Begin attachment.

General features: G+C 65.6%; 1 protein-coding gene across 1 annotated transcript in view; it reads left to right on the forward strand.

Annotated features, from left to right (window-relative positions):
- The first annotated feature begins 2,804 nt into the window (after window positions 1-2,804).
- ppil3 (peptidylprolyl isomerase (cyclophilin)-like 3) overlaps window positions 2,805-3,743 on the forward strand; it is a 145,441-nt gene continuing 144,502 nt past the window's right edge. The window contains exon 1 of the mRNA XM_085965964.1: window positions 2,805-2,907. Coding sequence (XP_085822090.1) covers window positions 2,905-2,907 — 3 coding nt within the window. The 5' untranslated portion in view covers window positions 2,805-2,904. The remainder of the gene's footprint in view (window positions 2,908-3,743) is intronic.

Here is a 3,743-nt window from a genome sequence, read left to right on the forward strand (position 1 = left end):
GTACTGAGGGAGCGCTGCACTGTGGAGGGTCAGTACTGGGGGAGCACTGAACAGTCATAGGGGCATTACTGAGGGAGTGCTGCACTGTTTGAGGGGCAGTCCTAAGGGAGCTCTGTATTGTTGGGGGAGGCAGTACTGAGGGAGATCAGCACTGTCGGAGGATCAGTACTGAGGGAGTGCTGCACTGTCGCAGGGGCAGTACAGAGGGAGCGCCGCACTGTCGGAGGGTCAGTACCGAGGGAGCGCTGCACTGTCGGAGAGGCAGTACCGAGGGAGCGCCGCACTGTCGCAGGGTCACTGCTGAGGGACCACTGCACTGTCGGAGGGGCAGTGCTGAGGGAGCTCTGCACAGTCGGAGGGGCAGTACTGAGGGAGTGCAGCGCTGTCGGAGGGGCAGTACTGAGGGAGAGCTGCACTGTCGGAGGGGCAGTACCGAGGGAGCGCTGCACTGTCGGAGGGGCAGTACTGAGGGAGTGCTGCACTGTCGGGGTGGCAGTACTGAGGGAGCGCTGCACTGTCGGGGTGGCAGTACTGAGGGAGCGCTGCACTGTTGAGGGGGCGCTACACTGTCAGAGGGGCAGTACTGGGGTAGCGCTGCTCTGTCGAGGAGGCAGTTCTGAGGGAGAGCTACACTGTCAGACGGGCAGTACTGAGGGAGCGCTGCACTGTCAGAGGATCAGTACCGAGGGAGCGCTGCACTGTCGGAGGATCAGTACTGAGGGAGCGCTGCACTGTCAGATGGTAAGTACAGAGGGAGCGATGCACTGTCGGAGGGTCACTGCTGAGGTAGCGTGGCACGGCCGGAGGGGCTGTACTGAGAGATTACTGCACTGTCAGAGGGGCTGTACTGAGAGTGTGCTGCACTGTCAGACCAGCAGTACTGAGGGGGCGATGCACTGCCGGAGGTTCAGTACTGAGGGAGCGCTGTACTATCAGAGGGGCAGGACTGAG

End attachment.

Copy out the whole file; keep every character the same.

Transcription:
General features: G+C 65.6%; 1 protein-coding gene across 1 annotated transcript in view; it reads left to right on the forward strand.

Annotated features, from left to right (window-relative positions):
- The first annotated feature begins 2,804 nt into the window (after window positions 1-2,804).
- ppil3 (peptidylprolyl isomerase (cyclophilin)-like 3) overlaps window positions 2,805-3,743 on the forward strand; it is a 145,441-nt gene continuing 144,502 nt past the window's right edge. The window contains exon 1 of the mRNA XM_085965964.1: window positions 2,805-2,907. Coding sequence (XP_085822090.1) covers window positions 2,905-2,907 — 3 coding nt within the window. The 5' untranslated portion in view covers window positions 2,805-2,904. The remainder of the gene's footprint in view (window positions 2,908-3,743) is intronic.

Here is a 3,743-nt window from a genome sequence, read left to right on the forward strand (position 1 = left end):
GTACTGAGGGAGCGCTGCACTGTGGAGGGTCAGTACTGGGGGAGCACTGAACAGTCATAGGGGCATTACTGAGGGAGTGCTGCACTGTTTGAGGGGCAGTCCTAAGGGAGCTCTGTATTGTTGGGGGAGGCAGTACTGAGGGAGATCAGCACTGTCGGAGGATCAGTACTGAGGGAGTGCTGCACTGTCGCAGGGGCAGTACAGAGGGAGCGCCGCACTGTCGGAGGGTCAGTACCGAGGGAGCGCTGCACTGTCGGAGAGGCAGTACCGAGGGAGCGCCGCACTGTCGCAGGGTCACTGCTGAGGGACCACTGCACTGTCGGAGGGGCAGTGCTGAGGGAGCTCTGCACAGTCGGAGGGGCAGTACTGAGGGAGTGCAGCGCTGTCGGAGGGGCAGTACTGAGGGAGAGCTGCACTGTCGGAGGGGCAGTACCGAGGGAGCGCTGCACTGTCGGAGGGGCAGTACTGAGGGAGTGCTGCACTGTCGGGGTGGCAGTACTGAGGGAGCGCTGCACTGTCGGGGTGGCAGTACTGAGGGAGCGCTGCACTGTTGAGGGGGCGCTACACTGTCAGAGGGGCAGTACTGGGGTAGCGCTGCTCTGTCGAGGAGGCAGTTCTGAGGGAGAGCTACACTGTCAGACGGGCAGTACTGAGGGAGCGCTGCACTGTCAGAGGATCAGTACCGAGGGAGCGCTGCACTGTCGGAGGATCAGTACTGAGGGAGCGCTGCACTGTCAGATGGTAAGTACAGAGGGAGCGATGCACTGTCGGAGGGTCACTGCTGAGGTAGCGTGGCACGGCCGGAGGGGCTGTACTGAGAGATTACTGCACTGTCAGAGGGGCTGTACTGAGAGTGTGCTGCACTGTCAGACCAGCAGTACTGAGGGGGCGATGCACTGCCGGAGGTTCAGTACTGAGGGAGCGCTGTACTATCAGAGGGGCAGGACTGAG